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Whodunit: This cold case is burning up
LAPD cold case investigator Harry Bosch has gotten older and crankier at the same rate I have, so I always look forward to each new chapter in his saga, largely to see what new life lessons I might learn from my unwitting role model. In Michael Connelly’s The Burning Room, Bosch is confronted by an unusual situation: A man shot 10 years ago has recently died from complications from his bullet wound, so what was once an investigation of a probable gangland drive-by has now escalated into a full-blown murder case, and every clue is a decade old. Bosch and his talented rookie partner, Lucia Soto, quickly establish that the shooting was in no way random, but rather the work of a dedicated hit man. As each clue provides a new piece of the puzzle, a disturbing connection to another crime begins to establish itself—a crime near and dear to Bosch’s new protégé. Drawn in by Soto’s zeal and personal involvement, Bosch broadens the investigation, a misstep that could cost him his job and his pension. But will that stop Harry Bosch? Not bloody likely! This is another in an unbroken series of do-not-miss novels from Connelly.
This year, Ruth Rendell celebrates her 50th year in fiction; in the interim, she has cranked out more than one book a year, an enviably prolific record. In The Girl Next Door, she mines a different vein than many of her contemporaries, with a tale of murder that has its roots in the closing days of WWII, when a group of English school children used an abandoned construction site as their playhouse. Fast-forward 60-some years, when a rather grisly discovery has been made at the site: a pair of skeletal hands, severed at the wrist, clasped together in a tin box. The investigator assigned to the case could scarcely be more blasé; after all, who cares about a case where the perpetrator is likely dead or at least well into his or her 70s? But when the living members of the onetime school chums are gathered together for questioning, random old memories begin to gel into a plausible narrative for the crime. And when old flames rekindle and long-forgotten animosities bubble to the surface, anything can happen, even among people who, by most measures, should be old enough to know better.
SMELL WHAT’S COOKING
Changes are afoot on Tlokweng Road as The Handsome Man’s De Luxe Café, opens. In Alexander McCall Smith’s 15th (really, 15th?) novel of the No. 1 Ladies’ Detective Agency series, the lovable but overbearing Grace Makutsi has been promoted to co-director of Precious Ramotswe’s agency, leaving the position of secretary to be filled by lackadaisical apprentice mechanic Charlie, recently laid off from his job at Tlokweng Road Speedy Motors. The three have their work cut out for them as they attempt to unearth the true identity of a woman with amnesia, who mysteriously showed up at the home of a prominent family in Botswana’s small Indian community. Meanwhile, Makutsi has her fingers in another sort of pie entirely: the opening of what she envisions will be the most stylish restaurant the capital city of Gaborone has ever seen, the eponymous Handsome Man’s De Luxe Café. And if all of that weren’t enough to keep her harried around the clock, she carries a new baby astride one of her ample, “traditionally built” hips. And what of the other “traditionally built” heroine of the series, Ramotswe? Well, you can be sure she is on hand, doing the detecting, calming the waters and dispensing her own brand of morality, Botswana style, in the manner that has won Smith worldwide readership almost since day one.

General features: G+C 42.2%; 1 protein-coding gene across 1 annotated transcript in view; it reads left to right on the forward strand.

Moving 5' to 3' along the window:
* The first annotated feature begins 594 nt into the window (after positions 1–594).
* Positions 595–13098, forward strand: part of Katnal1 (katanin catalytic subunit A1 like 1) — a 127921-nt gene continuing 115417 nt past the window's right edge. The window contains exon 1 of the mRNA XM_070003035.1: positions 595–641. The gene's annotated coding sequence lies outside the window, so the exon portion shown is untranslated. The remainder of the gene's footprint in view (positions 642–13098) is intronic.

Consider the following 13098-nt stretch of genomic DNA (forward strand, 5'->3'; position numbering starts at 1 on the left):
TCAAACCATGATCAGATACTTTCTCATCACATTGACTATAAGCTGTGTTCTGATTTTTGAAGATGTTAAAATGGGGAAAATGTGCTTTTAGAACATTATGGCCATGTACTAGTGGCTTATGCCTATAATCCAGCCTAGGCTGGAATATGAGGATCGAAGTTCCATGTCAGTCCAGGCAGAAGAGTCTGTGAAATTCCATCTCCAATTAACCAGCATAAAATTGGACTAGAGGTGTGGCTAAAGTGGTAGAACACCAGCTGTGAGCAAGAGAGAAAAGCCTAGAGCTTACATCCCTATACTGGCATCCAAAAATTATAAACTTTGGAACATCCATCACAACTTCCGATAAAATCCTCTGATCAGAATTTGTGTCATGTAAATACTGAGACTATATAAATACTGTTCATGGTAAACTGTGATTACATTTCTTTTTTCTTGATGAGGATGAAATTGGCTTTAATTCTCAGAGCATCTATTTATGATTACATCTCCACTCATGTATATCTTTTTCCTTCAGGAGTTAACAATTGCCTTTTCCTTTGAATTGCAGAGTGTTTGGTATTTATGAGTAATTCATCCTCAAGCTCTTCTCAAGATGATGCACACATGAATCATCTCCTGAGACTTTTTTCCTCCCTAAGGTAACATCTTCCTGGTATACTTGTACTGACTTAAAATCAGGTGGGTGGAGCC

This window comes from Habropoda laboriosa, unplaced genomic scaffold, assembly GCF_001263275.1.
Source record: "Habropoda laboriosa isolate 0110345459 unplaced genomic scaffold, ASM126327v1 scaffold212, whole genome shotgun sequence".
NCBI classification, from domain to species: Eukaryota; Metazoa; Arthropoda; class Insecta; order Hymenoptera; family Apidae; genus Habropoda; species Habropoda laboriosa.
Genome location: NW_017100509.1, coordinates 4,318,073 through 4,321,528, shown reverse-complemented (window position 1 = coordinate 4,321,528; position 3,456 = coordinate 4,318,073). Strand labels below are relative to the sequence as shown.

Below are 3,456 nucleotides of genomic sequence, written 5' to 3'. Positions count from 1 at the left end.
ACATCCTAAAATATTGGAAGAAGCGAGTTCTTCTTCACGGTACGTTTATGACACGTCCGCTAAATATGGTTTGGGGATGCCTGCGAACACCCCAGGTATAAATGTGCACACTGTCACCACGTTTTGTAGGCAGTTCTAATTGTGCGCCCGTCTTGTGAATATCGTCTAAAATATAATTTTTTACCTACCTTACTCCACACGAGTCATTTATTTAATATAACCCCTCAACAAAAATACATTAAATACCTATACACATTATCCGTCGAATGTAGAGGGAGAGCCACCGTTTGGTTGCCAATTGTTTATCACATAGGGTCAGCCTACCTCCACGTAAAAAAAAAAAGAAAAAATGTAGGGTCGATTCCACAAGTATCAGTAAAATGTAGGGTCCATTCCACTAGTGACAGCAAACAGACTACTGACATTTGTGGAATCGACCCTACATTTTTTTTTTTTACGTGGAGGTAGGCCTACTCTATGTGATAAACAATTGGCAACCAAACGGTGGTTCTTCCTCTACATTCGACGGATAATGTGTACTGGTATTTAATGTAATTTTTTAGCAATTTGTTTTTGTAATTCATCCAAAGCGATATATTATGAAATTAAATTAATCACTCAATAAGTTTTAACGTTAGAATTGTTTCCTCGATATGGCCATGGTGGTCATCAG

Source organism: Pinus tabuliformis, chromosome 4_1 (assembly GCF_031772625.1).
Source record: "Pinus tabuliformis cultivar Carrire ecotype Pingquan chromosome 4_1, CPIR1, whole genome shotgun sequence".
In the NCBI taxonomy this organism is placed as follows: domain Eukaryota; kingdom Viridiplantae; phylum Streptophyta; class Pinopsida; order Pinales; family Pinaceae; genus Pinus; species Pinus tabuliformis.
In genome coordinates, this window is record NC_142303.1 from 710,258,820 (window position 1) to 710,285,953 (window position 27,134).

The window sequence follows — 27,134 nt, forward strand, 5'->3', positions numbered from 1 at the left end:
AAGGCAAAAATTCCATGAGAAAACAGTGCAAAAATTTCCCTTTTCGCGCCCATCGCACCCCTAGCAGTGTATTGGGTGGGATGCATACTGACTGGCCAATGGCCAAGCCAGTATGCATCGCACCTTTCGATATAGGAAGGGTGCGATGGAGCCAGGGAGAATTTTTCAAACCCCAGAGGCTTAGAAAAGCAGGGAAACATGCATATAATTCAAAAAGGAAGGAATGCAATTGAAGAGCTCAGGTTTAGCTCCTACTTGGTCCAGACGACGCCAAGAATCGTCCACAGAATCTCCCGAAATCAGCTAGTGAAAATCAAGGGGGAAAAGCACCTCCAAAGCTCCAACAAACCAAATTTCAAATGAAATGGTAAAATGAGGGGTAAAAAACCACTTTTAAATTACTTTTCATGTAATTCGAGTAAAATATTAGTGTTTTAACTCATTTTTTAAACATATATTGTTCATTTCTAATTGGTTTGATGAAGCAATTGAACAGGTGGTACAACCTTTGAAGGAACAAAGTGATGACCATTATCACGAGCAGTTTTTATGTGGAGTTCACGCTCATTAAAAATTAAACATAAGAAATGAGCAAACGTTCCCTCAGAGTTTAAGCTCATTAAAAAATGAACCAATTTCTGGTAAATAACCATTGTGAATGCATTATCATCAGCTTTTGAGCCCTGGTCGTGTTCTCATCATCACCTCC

TOP PICK IN MYSTERY
It really doesn’t matter whether you prefer serious, get-it-done heroes like Jack Reacher or Dave Robicheaux or wisecracking sleuths along the lines of Elvis Cole or Shell Scott, you have to love Timothy Hallinan’s protagonist, travel writer/adventurer Poke Rafferty. Based in Bangkok, Rafferty is the author of a series of travel books, Looking for Trouble in (fill in the name of an exotic-sounding southeast Asian city). In his latest adventure, For the Dead, however, it seems he has passed the trouble baton to his adopted daughter, Miaow, whose small but deceitful act of loyalty for a friend sets off a chain of reactions that nobody (least of all the reader) can anticipate. If the bad guy had simply followed instructions, there would have been no story. He should have pitched the iPhone into the Chao Phraya River, and everything would have been fine. (Well, fine for the bad guys, at least—not for the two cops they murdered.) But instead, for the sake of a few extra baht, he sold it to a dodgy electronics shop, where Miaow bought it a short time later, taking next to no time to find the damning photos that could go a long way toward toppling the Thai tower of power—if, that is, she and her family live to see tomorrow. In five words: Could. Not. Put. It. Down